Redressing Falun GongIn the end, reform is possible only if the persecution of Falun Gong is ended. This systematic and brutal violation of human rights makes a mockery of any attempt at otherwise restraining political power or protecting rights.
Ending the persecution, though, requires ending the power of the bloody-hands faction that has dominated the CCP for the past 13 years. These officials fear being held accountable for their crimes and thus have sought at all costs to keep their campaign of persecution going.
With tens of thousands of Falun Gong practitioners dead from torture and organ harvesting, this faction’s crimes are so extensive that Chinese society could never move forward until those responsible are brought to justice.
The logical conclusion of the movement toward reform will be holding Jiang Zemin accountable for the persecution.
Whether the CCP leadership will face that squarely remains to be seen, but there are signs that the Party is changing its stance toward Falun Gong.
In early April, a source in Beijing told The Epoch Times that Wen Jiabao had proposed redressing Falun Gong in top-level meetings.
In late March, censorship of the Chinese Internet was lifted for a time on several terms related to Falun Gong.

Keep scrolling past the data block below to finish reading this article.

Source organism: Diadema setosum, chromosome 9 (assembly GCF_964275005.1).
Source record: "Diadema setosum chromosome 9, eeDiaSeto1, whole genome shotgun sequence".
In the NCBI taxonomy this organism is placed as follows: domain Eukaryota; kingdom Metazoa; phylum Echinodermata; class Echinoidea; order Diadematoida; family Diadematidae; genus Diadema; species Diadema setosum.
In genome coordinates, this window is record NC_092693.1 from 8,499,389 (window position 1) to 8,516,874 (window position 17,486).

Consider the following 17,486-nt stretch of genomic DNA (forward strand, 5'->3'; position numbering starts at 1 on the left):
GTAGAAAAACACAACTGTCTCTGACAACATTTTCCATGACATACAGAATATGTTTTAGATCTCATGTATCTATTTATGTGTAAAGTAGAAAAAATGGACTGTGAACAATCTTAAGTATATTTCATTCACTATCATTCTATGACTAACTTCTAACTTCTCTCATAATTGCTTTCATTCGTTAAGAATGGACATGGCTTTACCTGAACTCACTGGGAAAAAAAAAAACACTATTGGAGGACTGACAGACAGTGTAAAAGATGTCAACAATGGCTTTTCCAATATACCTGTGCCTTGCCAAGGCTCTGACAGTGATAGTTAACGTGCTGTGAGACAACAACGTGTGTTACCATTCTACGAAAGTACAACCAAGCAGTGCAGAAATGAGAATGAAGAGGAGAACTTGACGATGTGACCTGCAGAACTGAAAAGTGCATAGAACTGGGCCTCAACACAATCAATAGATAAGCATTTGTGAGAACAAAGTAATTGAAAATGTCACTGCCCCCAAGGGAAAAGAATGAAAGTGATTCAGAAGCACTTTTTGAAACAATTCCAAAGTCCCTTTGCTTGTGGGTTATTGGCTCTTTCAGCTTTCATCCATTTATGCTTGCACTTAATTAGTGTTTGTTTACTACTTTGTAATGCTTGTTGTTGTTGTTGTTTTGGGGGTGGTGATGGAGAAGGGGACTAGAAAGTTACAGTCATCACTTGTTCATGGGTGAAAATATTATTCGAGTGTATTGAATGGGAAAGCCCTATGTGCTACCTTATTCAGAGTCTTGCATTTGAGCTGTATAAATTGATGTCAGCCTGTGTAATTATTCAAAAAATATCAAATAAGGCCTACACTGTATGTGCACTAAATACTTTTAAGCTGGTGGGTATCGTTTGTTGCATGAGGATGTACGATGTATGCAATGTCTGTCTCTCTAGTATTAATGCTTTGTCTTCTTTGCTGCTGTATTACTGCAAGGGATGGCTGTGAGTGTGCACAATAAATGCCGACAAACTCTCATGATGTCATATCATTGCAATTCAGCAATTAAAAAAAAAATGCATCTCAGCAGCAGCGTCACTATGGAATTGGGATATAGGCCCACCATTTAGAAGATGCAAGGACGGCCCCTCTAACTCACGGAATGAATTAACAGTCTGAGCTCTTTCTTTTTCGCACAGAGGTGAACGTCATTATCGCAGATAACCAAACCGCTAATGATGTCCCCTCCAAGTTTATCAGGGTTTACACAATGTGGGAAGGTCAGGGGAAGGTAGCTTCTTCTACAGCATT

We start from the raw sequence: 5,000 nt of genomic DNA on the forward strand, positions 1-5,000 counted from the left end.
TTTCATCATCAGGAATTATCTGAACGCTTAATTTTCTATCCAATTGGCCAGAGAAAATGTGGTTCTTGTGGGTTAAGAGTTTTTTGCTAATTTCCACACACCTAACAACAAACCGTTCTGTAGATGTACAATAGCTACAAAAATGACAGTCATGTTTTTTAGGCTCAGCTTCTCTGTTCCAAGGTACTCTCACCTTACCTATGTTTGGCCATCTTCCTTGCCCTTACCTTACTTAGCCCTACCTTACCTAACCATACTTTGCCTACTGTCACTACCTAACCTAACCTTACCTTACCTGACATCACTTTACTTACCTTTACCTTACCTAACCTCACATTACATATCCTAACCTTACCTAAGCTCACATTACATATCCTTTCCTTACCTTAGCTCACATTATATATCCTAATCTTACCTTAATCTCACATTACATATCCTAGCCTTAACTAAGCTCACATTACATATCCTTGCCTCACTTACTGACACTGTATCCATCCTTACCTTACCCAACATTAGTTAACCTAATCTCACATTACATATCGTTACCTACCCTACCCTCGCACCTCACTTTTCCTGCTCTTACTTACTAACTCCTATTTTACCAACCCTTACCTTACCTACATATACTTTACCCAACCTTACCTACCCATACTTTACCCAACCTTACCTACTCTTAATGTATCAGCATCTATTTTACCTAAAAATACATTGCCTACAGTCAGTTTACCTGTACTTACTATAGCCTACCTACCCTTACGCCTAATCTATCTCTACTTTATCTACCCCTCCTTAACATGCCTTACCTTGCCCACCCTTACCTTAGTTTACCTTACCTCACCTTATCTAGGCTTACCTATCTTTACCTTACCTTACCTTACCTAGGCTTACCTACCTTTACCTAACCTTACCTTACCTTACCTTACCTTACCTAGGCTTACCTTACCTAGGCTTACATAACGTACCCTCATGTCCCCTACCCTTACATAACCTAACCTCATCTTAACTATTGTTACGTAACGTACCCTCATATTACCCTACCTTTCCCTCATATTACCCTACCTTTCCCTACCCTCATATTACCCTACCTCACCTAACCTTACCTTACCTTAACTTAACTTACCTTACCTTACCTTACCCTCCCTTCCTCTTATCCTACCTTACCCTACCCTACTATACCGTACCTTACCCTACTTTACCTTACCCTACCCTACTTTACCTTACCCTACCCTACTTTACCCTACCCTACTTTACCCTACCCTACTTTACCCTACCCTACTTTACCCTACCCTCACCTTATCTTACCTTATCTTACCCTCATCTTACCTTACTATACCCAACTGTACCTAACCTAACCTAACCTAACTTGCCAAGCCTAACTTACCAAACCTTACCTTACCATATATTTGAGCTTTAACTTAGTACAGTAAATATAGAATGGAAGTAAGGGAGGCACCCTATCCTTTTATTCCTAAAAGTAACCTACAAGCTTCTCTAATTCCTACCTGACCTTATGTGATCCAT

It was possible to reach a website with “Zhuan Falun,” Falun Gong’s fundamental text. And a search for “Bloody Harvest,” the investigative report into forced, live organ harvesting from Falun Gong practitioners, was also productive.
Also in late March, lawyers defending Falun Gong practitioners in Heilongjiang Province, a province notorious for its hard-line enforcement of the persecution, told The Epoch Times that the persecution there was softening.
In mid-April, villagers outraged at the arrest of a popular schoolteacher who practices Falun Gong submitted a petition asking for his release. That petition was eventually circulated to the members of the Politburo Standing Committee—the small group that runs China. This could only have happened at the wish of high-ranking officials.
In late May, the prosecutor sent that practitioner’s case back to the Public Security Bureau, saying the case lacked evidence. In the past, no evidence was ever needed to prosecute Falun Gong practitioners.
For 13 years, state-run media has attacked qigong, the form of traditional Chinese exercise that moves vital energy through the body. This stance by the media is part of the persecution of Falun Gong, as it is a form of qigong.
On May 31, the regime-mouthpiece Xinhua news agency reported that the Chinese Ministry of Health had commented positively on a report regarding a qigong training course in Gansu Province. This change could only have come with the approval of top officials.
At the moment, the possibilities of reform are unrealized. China’s chance of entering a new era will depend on what stance is taken toward Falun Gong.